Visitors from Pakistan need to be closely, though courteously, regulated
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Independent Travel
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Prices correct as of 15 May 2015
Abuse - and the hell that came afterwards

Abuse - and the hell that follows

James Rhodes on the extraordinary legal battle to publish his memoir
Why we need a 'tranquility map' of England, according to campaigners

It's oh so quiet!

The case for a 'tranquility map' of England
'Timeless fashion': It may be a paradox, but the industry loves it

'Timeless fashion'

It may be a paradox, but the industry loves it
If the West needs a bridge to the 'moderates' inside Isis, maybe we could have done with Osama bin Laden staying alive after all

Could have done with Osama bin Laden staying alive?

Robert Fisk on the Fountainheads of World Evil in 2011 - and 2015
New exhibition celebrates the evolution of swimwear

Evolution of swimwear

From bathing dresses in the twenties to modern bikinis
Sun, sex and an anthropological study: One British academic's summer of hell in Magaluf

Sun, sex and an anthropological study

One academic’s summer of hell in Magaluf
From Shakespeare to Rising Damp... to Vicious

Frances de la Tour's 50-year triumph

'Rising Damp' brought De la Tour such recognition that she could be forgiven if she'd never been able to move on. But at 70, she continues to flourish - and to beguile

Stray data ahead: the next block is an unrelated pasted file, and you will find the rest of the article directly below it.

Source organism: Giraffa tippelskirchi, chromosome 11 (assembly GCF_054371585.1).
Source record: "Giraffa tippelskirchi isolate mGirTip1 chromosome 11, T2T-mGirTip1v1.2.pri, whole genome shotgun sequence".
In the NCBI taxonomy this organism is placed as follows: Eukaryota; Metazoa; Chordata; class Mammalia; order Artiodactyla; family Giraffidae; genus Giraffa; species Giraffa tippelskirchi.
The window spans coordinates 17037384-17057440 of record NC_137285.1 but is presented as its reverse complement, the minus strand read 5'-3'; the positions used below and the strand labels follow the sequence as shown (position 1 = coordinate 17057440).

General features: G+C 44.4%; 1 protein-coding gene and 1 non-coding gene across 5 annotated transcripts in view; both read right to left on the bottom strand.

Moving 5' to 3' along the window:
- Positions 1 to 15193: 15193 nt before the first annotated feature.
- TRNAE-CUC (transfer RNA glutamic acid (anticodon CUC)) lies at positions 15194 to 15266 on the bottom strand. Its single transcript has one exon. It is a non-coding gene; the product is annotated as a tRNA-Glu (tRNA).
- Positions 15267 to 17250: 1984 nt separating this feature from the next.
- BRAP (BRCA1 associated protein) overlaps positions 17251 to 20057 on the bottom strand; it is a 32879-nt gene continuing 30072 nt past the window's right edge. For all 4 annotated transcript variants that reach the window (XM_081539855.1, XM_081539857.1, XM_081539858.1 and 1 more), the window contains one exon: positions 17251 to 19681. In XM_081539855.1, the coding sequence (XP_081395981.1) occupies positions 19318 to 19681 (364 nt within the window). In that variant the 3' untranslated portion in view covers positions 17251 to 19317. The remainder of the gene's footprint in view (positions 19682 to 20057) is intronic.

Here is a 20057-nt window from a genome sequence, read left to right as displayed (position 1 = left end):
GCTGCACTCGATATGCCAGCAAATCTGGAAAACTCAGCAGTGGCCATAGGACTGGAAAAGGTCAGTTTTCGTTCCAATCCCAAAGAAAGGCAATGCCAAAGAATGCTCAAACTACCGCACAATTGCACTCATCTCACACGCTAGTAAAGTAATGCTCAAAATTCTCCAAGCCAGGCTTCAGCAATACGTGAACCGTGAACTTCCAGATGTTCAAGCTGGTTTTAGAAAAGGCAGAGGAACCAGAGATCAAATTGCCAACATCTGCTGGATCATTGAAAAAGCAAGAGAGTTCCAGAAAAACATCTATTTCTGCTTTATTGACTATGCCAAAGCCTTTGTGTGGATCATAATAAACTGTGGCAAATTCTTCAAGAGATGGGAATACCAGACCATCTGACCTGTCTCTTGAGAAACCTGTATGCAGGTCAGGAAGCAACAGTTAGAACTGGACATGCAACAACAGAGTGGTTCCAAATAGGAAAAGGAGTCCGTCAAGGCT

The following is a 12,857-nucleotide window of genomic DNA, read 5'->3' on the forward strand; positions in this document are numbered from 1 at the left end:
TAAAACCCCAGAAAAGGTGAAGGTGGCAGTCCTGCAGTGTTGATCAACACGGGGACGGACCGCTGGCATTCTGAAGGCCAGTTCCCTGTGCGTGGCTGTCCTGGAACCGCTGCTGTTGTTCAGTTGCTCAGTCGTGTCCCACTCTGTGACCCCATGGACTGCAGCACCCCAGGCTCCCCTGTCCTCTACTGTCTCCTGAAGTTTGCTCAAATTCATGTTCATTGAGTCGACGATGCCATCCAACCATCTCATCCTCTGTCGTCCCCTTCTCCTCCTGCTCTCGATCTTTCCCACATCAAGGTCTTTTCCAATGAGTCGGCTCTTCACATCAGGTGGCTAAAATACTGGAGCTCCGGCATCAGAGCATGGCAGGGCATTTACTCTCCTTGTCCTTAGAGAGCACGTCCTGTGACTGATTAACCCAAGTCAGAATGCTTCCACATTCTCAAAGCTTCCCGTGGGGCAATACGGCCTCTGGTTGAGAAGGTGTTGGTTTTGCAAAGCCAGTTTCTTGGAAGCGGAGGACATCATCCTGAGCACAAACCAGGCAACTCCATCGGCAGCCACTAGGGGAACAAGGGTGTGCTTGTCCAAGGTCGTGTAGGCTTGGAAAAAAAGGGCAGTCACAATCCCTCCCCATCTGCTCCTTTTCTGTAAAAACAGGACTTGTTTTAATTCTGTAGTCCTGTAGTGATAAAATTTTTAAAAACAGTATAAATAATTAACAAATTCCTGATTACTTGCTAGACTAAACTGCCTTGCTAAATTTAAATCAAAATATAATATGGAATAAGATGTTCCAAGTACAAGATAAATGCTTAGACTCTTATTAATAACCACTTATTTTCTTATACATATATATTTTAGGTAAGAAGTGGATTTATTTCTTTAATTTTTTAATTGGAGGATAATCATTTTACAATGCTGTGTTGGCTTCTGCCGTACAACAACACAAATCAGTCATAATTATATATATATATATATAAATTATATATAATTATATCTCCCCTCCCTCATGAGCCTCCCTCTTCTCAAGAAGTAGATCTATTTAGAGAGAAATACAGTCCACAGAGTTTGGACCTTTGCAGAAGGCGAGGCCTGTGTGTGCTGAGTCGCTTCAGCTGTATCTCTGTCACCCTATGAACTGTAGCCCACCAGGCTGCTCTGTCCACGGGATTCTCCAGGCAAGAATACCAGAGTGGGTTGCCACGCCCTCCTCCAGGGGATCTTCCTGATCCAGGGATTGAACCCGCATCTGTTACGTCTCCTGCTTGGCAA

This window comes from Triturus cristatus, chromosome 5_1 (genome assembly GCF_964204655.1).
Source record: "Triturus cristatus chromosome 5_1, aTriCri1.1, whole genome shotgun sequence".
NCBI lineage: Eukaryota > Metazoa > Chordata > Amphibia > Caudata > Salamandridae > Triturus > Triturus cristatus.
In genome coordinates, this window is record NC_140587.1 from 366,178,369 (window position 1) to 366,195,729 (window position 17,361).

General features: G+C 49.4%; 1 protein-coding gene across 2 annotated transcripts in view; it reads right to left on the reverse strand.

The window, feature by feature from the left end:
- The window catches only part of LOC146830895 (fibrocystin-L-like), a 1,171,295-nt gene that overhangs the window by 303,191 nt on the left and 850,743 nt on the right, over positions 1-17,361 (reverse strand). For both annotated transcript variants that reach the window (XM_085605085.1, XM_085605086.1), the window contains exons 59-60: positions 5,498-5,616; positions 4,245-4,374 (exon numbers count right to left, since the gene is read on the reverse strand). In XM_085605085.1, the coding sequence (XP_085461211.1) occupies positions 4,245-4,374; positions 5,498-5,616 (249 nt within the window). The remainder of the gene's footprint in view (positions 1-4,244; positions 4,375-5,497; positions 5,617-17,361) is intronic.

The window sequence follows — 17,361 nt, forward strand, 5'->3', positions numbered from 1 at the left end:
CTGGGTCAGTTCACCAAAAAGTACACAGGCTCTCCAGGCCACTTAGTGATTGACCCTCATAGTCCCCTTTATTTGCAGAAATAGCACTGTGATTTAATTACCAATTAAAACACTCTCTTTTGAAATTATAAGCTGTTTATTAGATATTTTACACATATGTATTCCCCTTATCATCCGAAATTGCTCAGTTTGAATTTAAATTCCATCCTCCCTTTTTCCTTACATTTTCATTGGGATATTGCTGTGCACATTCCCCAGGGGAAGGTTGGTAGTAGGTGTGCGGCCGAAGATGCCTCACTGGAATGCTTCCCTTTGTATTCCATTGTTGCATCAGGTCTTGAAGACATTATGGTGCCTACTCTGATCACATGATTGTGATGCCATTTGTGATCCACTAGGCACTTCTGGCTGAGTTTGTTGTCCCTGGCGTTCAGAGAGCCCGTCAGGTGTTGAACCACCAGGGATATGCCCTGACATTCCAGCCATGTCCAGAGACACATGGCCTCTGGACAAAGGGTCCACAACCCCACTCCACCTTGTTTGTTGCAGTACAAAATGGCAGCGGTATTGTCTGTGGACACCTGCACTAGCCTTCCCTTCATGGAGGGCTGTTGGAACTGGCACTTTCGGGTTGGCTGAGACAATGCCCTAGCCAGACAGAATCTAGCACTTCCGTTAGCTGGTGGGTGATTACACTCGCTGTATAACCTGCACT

'That Whitsun, I was late getting away...'

Ian McMillan on the Whitsun Weddings

This weekend is Whitsun, and while the festival may no longer resonate, Larkin's best-loved poem, lives on - along with the train journey at the heart of it
Kathryn Williams explores the works and influences of Sylvia Plath in a new light

Songs from the bell jar

Kathryn Williams explores the works and influences of Sylvia Plath
How one man's day in high heels showed him that Cannes must change its 'no flats' policy

One man's day in high heels

...showed him that Cannes must change its 'flats' policy
Is a quiet crusade to reform executive pay bearing fruit?

Is a quiet crusade to reform executive pay bearing fruit?

Dominic Rossi of Fidelity says his pressure on business to control rewards is working. But why aren’t other fund managers helping?
The King David Hotel gives precious work to Palestinians - unless peace talks are on

King David Hotel: Palestinians not included

The King David is special to Jerusalem. Nick Kochan checked in and discovered it has some special arrangements, too
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End of the Aussie brain drain

More people moving from Australia to New Zealand than in the other direction for first time in 24 years
Meditation is touted as a cure for mental instability but can it actually be bad for you?

Can meditation be bad for you?

Researching a mass murder, Dr Miguel Farias discovered that, far from bringing inner peace, meditation can leave devotees in pieces
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Australia's first-ever Eurovision entrant

Australia, a nation of kitsch-worshippers, has always loved the Eurovision Song Contest. Maggie Alderson says it'll fit in fine